It is now possible to specify how the fields of sensors and weapons work together: the field of sensors and the field of weapons must be organized in such a way that for each field of safe travel hostile units can be detected, classified, and neutralized before they enter the corresponding minimum safety zone. One scholar of naval tactics and scouting touches on what can serve as an illustration. Closest to the ships that should be protected is a zone of control where all enemies must be destroyed; outside the zone of control is a zone of influence or competition, something like a no-man’s-land.25 Outside the zone of influence is a zone of interest where one must be prepared against a detected enemy. Scouting in the first region seeks to target; in the second, to track; and in the third, to detect. Important to notice is that the field of sensors and the field of weapons are carried by, tied to, the commander’s units, which simultaneously bring the fields to bear with respect to all pairs of fields of safe travel and minimum safety zones. This complicates matters for the commander. As the fields of safe travel and minimum safety zones are stacked, actions taken to tackle a threat to one minimum safety zone may create problems for another. The competition of units between the pairs of minimum safety zones and fields of safe travel may lead to a situation where a managed air-warfare problem creates a subsurface problem. This bedevilment is not unknown to the naval warfare community: “The tactical commander is not playing three games of simultaneous chess; he is playing one game on three boards with pieces that may jump from one board to another.”26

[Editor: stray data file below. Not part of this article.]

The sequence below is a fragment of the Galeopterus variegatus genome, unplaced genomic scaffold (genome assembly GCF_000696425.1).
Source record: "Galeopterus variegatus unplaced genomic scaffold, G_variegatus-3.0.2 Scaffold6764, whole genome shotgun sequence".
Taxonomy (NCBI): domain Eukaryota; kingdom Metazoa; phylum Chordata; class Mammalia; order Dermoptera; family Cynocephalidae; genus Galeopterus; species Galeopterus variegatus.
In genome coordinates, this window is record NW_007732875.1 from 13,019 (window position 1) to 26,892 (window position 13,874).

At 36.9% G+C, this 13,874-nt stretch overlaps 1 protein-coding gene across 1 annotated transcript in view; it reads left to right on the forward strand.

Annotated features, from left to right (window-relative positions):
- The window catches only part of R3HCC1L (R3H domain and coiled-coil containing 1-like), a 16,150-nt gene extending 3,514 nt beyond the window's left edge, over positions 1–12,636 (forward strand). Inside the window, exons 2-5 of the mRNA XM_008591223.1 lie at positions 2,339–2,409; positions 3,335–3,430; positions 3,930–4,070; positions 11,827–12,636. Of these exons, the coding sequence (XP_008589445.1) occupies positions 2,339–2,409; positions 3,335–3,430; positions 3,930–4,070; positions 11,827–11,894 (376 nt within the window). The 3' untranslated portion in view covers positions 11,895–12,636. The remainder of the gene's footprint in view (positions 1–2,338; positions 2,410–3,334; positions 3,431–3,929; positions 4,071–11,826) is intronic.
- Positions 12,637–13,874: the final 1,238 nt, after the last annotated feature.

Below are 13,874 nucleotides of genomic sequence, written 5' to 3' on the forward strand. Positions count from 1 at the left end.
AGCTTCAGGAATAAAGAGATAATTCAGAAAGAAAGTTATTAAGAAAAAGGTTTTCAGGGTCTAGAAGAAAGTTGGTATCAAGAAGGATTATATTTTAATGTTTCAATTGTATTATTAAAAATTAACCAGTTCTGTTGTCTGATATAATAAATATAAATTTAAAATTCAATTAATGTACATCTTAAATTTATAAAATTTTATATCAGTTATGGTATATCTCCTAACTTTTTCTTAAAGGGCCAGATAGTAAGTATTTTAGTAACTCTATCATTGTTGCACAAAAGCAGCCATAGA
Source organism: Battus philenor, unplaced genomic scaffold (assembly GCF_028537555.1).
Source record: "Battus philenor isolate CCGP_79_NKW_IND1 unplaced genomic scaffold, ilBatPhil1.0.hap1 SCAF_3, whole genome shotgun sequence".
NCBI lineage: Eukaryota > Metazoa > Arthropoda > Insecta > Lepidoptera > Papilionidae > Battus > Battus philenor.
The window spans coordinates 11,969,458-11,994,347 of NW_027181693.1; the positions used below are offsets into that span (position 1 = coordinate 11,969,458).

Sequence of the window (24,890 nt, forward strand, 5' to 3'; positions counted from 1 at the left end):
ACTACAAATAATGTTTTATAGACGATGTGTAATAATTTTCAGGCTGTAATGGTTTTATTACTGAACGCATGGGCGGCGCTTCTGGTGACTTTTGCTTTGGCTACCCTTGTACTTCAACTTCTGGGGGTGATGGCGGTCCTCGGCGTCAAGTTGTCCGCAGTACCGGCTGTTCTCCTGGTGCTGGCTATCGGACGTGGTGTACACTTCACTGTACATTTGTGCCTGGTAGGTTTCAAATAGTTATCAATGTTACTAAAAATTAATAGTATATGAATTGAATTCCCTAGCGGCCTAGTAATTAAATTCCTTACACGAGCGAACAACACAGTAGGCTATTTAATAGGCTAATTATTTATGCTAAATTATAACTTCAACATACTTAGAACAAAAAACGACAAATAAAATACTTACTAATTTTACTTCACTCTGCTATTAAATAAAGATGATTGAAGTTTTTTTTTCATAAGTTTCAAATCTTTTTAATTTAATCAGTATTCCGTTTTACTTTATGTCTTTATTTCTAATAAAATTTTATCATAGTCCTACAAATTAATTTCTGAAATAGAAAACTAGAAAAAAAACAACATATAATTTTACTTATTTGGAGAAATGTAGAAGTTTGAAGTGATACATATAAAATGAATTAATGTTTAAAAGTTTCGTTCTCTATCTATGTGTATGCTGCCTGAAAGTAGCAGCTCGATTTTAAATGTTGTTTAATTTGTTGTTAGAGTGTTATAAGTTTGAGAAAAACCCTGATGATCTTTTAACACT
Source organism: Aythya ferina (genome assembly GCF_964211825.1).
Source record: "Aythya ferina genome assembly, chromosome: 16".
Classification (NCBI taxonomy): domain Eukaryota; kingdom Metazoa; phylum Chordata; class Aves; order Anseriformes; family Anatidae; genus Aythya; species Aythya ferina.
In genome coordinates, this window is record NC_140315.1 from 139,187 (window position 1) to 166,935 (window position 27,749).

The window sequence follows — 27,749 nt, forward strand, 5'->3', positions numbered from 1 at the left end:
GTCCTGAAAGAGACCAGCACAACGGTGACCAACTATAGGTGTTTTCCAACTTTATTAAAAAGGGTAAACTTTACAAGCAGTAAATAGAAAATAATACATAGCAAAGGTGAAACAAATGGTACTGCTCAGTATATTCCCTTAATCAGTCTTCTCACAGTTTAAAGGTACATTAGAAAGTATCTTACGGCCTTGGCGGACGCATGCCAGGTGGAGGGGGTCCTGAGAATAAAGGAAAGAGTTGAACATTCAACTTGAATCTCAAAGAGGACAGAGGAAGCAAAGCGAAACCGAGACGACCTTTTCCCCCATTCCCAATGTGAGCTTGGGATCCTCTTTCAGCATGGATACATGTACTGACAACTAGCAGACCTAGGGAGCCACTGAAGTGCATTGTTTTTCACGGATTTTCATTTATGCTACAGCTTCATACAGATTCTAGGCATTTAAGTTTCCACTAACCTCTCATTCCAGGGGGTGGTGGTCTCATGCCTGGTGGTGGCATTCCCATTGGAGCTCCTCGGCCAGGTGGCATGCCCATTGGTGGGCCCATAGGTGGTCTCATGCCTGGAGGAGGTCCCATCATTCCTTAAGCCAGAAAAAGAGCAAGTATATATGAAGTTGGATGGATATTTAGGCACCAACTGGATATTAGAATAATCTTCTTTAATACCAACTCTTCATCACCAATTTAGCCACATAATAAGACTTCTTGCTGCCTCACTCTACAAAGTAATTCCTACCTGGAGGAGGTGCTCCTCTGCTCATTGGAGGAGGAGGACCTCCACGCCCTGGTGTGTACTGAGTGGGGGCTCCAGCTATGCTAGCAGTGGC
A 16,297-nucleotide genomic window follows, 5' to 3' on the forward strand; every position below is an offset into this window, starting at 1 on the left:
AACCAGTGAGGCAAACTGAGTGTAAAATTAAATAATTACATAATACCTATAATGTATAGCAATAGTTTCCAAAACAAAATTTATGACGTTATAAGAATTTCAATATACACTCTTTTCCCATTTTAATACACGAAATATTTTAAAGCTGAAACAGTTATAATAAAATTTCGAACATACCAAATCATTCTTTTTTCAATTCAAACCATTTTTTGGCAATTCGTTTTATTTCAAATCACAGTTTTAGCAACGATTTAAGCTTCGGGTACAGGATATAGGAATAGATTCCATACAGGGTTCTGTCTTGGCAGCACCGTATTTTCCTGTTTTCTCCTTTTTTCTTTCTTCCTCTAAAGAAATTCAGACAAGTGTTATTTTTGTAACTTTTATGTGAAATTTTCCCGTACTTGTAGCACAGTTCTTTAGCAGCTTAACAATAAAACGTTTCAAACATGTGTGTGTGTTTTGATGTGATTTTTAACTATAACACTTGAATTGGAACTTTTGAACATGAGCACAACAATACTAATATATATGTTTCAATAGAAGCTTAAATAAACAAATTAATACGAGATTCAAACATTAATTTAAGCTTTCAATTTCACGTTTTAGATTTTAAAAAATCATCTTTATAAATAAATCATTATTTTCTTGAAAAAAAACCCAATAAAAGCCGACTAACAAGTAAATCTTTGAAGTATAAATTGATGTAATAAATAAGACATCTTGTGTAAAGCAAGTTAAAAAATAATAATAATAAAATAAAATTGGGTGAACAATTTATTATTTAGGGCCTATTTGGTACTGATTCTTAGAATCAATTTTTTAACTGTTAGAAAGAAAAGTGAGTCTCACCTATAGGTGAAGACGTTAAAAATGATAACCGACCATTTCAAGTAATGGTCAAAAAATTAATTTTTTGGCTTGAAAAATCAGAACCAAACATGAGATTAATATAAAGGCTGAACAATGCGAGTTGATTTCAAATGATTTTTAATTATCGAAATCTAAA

To illustrate the problem, suppose that the situations in figure 3 occur simultaneously; there is both a surface and a subsurface threat to the high-value unit. In this case the field of sensors has to be organized so that contacts can be detected and classified in a circular field with a radius of a hundred kilometers (for the antiship missile, figure 3a) and also within a smaller and elliptical field (figure 3b, in the torpedo case). For example, radars and electronic support measures have to be deployed to detect and identify surface contacts, while sonar and magneticanomaly detection have to be used to secure the subsurface field. Accordingly, the field of weapons has to be organized so that contacts can be engaged before entering the respective minimum safety zones—antisubmarine weapons for subsurface threats and antiship weapons for surface threats.

Not only weapons can be used to shape the field of safe travel; another means to influence it is deception. Deception takes advantage of the inertia inherent in naval warfare. First, there is the physical inertia whereby a successful deception draws enemy forces away from an area, giving an opportunity to act in that area before the enemy can move back. Second, there is the cognitive inertia of the enemy commander. It takes some time before the deception is detected, which gives further time. Deception can, thus, be seen as a deliberate action within the enemy’s field of sensors to shape the field of safe travel to one’s own advantage. For successful deception it is necessary that commanders understand how their own actions will be picked up by the enemy’s field of sensors and that they be aware of both the enemy’s cognitive and physical inertia. The commander has to “play up” a plausible scenario in the enemy’s field of sensors and then give the enemy commander time to decide that action is needed to counter that scenario (cognitive inertia) and then further time to allow the enemy units to move in the wrong direction (physical inertia). The central role of inertia will be further discussed later.